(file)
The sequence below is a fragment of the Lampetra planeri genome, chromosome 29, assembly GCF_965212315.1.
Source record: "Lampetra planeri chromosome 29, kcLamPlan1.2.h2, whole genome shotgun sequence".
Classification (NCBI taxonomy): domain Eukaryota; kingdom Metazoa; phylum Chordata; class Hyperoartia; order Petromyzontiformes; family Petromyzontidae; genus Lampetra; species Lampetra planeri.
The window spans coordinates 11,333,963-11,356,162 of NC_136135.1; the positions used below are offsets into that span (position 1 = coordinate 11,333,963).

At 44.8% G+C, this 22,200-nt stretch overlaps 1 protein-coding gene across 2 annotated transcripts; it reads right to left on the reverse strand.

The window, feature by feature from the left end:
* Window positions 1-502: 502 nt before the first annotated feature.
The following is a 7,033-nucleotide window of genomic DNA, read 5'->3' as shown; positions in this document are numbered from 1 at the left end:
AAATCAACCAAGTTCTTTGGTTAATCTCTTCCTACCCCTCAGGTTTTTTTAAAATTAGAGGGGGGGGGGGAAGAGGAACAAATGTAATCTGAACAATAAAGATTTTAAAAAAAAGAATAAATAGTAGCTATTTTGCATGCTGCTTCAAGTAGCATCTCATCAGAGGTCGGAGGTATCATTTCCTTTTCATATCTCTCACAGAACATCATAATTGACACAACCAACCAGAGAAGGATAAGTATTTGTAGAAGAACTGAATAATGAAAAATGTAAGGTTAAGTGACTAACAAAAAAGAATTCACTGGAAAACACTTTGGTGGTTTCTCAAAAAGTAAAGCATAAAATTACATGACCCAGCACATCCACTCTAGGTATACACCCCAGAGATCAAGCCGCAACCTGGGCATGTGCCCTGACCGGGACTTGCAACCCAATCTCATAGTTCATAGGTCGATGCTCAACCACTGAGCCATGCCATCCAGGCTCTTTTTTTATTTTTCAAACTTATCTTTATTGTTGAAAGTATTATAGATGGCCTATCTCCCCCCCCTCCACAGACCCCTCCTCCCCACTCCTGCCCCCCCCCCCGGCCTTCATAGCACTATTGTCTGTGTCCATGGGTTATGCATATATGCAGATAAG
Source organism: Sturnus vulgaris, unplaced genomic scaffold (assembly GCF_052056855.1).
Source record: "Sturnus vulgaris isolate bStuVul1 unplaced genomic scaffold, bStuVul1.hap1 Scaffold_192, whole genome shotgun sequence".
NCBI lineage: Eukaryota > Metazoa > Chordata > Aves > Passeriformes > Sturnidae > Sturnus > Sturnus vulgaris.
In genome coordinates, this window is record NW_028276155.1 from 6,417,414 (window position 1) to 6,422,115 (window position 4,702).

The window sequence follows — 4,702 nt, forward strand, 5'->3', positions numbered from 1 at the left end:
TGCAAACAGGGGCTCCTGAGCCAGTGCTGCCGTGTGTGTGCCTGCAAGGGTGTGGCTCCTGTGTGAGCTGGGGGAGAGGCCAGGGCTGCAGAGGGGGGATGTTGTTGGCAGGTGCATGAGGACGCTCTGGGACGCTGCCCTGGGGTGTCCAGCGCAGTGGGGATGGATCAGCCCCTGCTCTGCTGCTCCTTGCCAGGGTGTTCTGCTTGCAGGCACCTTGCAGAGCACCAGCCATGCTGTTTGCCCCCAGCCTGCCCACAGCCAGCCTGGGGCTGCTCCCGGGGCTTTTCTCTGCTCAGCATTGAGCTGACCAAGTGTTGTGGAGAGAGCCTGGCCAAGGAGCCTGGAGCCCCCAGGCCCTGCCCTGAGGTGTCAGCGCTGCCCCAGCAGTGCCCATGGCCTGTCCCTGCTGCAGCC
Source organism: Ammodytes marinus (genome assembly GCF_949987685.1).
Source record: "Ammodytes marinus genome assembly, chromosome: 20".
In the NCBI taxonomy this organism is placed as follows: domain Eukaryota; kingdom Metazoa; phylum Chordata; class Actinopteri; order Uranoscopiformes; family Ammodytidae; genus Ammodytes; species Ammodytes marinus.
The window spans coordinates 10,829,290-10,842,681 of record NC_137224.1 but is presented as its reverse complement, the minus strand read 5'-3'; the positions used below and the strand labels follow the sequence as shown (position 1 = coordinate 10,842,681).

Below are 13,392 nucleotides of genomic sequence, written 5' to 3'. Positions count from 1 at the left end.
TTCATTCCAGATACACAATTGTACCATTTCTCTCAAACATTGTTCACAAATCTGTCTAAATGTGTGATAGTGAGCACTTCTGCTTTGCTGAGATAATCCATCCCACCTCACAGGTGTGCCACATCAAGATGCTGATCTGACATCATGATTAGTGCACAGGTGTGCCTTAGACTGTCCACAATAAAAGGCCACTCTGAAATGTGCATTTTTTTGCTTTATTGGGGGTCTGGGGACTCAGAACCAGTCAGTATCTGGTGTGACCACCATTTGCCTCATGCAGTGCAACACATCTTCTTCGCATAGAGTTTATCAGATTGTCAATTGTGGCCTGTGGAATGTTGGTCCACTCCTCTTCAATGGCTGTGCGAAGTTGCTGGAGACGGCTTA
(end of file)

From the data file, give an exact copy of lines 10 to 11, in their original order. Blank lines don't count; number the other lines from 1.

Source organism: Sturnus vulgaris, unplaced genomic scaffold (assembly GCF_052056855.1).
Source record: "Sturnus vulgaris isolate bStuVul1 unplaced genomic scaffold, bStuVul1.hap1 Scaffold_192, whole genome shotgun sequence".